In different embodiments, the shape and size of carrier layer 204 and/or film transfer layer 206 may vary. The shape and size of carrier layer 204 may be any shape and size capable of supporting film transfer layer 206. Preferably, the shapeand size of carrier layer 204 is equal to the shape and size of film transfer layer 206. However, in other embodiments, the shape and size of carrier layer 204 may be larger than film transfer layer 206.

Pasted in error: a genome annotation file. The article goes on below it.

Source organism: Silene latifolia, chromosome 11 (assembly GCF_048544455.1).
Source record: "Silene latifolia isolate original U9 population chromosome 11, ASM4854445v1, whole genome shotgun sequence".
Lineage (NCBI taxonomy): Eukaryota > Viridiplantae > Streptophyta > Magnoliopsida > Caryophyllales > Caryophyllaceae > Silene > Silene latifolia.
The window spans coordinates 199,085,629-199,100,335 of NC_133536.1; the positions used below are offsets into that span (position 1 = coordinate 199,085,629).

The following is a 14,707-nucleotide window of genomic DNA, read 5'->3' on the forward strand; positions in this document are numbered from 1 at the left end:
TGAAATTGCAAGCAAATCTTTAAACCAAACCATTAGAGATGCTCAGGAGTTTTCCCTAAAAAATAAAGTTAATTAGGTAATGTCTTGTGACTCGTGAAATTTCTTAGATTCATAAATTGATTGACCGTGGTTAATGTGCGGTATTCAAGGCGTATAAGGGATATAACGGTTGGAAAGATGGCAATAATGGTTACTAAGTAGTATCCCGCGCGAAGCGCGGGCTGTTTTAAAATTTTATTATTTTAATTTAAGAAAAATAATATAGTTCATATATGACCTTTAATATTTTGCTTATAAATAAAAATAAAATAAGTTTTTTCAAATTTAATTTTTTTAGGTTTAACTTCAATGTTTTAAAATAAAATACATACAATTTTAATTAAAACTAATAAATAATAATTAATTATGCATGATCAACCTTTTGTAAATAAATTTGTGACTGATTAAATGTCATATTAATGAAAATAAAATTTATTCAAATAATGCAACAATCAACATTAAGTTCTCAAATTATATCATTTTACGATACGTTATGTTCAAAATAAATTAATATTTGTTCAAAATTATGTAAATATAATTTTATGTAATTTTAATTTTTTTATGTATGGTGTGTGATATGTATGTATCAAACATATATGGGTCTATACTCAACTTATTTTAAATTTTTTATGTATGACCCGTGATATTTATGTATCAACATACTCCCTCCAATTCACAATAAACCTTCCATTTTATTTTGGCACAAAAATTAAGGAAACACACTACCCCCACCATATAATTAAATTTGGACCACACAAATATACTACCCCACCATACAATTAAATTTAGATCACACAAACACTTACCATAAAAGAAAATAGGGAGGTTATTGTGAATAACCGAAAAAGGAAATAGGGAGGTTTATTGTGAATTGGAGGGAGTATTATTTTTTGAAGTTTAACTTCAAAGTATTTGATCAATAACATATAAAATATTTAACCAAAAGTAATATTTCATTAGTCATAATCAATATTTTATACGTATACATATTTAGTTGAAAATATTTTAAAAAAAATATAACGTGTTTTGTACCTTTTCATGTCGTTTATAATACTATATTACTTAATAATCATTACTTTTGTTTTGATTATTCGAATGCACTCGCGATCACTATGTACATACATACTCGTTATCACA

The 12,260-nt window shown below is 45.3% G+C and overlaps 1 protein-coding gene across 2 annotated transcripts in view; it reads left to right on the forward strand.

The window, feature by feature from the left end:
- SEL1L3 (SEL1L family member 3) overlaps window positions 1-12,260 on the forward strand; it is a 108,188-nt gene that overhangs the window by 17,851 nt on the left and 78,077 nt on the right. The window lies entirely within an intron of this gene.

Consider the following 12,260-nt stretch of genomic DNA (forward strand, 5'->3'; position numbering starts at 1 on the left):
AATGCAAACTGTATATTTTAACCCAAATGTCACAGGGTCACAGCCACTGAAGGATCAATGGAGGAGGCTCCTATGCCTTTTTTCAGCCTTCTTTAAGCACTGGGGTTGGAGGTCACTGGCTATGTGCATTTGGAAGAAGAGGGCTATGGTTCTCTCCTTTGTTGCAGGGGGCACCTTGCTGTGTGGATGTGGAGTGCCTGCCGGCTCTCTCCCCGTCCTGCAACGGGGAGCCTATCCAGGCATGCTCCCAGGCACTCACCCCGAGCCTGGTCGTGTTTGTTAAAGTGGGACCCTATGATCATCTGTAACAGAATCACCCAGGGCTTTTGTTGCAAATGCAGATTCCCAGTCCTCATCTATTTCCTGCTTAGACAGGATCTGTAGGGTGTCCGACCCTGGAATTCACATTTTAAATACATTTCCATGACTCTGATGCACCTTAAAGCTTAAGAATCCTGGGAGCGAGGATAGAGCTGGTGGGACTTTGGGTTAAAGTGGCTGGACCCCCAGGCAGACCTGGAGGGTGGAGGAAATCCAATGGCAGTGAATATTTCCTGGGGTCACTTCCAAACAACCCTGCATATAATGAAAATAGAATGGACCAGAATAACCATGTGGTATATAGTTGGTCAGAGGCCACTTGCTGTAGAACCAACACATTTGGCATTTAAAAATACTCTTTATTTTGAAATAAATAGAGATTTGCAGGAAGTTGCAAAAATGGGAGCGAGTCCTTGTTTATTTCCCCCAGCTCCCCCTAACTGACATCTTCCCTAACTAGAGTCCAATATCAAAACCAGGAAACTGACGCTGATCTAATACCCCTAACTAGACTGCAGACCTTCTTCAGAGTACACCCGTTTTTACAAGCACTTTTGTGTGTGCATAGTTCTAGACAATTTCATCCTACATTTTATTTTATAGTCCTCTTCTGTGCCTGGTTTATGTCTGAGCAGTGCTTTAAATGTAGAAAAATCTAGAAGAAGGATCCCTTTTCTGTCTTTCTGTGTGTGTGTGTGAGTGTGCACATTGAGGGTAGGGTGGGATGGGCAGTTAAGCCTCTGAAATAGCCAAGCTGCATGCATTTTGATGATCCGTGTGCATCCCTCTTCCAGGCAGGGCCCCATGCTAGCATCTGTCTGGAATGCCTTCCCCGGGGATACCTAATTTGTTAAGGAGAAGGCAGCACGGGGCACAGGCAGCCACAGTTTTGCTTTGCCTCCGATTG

In different embodiments, the thickness of carrier layer 204 and film transfer layer 206 may vary. In some embodiments, the thickness of carrier layer 204 may be less than the thickness of film transfer layer 206. In other embodiments, thethickness of carrier layer 204 may be less than the thickness of film transfer layer 206. Preferably, the thickness of carrier layer 204 is twice as thick as film transfer layer 206. In some cases, the thickness of film transfer layer 206 may beselected so that film transfer layer 206 minimally interferes with the use of the target customizable article. For example, if the customizable article having the applied graphic is a ball, the thickness of film transfer layer 206 may be selected sothat film transfer layer 206 does not substantially interfere with the rolling or bouncing of the ball.